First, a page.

2013 has been a tough year already for security vulnerabilities with two high-profile web application development frameworks hit by remote code execution attacks.
On January 8, a remote code execution vulnerability in the Ruby on Rails framework was posted. Last week, a vulnerability was posted for the Java-based Spring Framework. The Spring Framework issue is less severe than the Ruby on Rails exploit because it is not present in the current (3.1) release of Spring. However, it does impact the previous versions of Spring, which are still used by many projects.
As attacks go, remote code execution is one of the worst type of attacks; it allows for malicious users to potentially take over your server. Impacts of the hack could include the theft of customer data (including credit cards) and the use of your server for malicious purposes.
Further increasing the impact of the vulnerability, the Ruby on Rails hack was “weaponized” by integrating it into the Metasploit vulnerability scanner. Metasploit provides a simple point and click interface for finding and potentially exploiting vulnerable systems.
If you’re not using Java or Ruby, it’s tempting to ignore these types of reports and carry on. This is the digital equivalent of whistling past the graveyard. However, if you are managing systems that are connected to the Internet (regardless of technology), you must have an approach in place to ensure these issues are caught and resolved as quickly as possible.
What can you do?
- Educate yourself. Keep on top of security vulnerabilities. The National Vulnerability Database is the canonical source of all software vulnerabilities.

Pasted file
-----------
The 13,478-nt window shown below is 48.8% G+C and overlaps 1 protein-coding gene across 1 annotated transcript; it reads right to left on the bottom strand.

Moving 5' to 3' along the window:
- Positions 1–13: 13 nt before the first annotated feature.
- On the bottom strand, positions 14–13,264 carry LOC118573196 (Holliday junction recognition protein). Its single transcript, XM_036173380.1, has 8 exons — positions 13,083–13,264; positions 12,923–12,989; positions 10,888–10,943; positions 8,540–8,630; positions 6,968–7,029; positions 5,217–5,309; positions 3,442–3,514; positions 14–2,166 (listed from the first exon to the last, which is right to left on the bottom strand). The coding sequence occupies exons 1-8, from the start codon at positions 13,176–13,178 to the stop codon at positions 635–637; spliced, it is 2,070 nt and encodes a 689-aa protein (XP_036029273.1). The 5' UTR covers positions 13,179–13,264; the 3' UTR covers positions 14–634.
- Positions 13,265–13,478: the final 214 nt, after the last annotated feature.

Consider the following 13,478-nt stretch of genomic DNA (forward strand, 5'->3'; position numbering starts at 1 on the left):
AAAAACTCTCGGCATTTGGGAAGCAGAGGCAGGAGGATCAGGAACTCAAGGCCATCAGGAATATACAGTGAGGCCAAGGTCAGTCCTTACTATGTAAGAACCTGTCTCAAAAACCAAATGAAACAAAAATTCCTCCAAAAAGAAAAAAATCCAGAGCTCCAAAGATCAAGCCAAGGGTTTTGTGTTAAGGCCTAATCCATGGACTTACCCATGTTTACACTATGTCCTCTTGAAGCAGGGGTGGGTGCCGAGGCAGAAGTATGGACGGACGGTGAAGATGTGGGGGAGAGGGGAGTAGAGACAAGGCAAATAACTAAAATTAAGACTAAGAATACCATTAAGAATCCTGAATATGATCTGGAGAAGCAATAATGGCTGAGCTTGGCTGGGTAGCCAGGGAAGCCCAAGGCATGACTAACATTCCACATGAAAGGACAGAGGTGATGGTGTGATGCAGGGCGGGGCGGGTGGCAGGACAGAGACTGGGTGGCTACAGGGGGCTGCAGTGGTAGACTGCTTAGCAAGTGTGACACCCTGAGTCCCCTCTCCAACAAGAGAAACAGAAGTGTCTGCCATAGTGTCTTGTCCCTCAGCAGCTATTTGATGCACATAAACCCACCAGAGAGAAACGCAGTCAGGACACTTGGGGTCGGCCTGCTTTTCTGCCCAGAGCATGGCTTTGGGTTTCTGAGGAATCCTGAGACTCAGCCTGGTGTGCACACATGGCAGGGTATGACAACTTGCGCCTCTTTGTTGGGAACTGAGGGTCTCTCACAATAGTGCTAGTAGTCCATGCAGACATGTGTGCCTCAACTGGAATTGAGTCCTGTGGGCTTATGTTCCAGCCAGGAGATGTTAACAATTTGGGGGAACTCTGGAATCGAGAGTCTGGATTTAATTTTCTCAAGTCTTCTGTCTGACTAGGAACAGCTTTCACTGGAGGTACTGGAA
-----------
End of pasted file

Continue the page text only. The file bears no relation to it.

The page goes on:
- Have a maintenance plan. Make sure you have the budget and staff to keep the servers up to date in case a vulnerability comes out. If a 0-day hack came out tomorrow, who will fix it.
- Audit your network. Still have an ancient copy of Redmine you were evaluating running on a server? Time to shut it down or upgrade it.
- Minimize the impact. If your server was compromised, what is the impact? By hardening the server, you can reduce the impact of security breaches by minimizing the capabilities of a compromised system.
- Use automated security scanners. Metasploit is just as useful for IT admins as for malicious hackers or drive-by bots when it comes to finding vulnerable systems on your network.
- Move to the cloud. Rather than hosting the service yourself, offload the headaches to someone else. When evaluating providers, make sure they have a security plan in place and review it.
Bottom line: No technology stack is perfect, all will have security vulnerabilities sooner or later. However, with the right plans in place, you can sleep a little easier.
- The Code Climate Blog has an excellent writeup on the Ruby on Rails vulnerability and how to address it.
- The National Vulnerability Database is the canonical source of all software vulnerabilities. The Common Vulnerability and Exposure (CVE) search engine is a good place to search.
- To harden Windows servers, the Security Configuration Wizard (SCW) to help with the process. This ServerFault question has some great answers for security LAMP servers.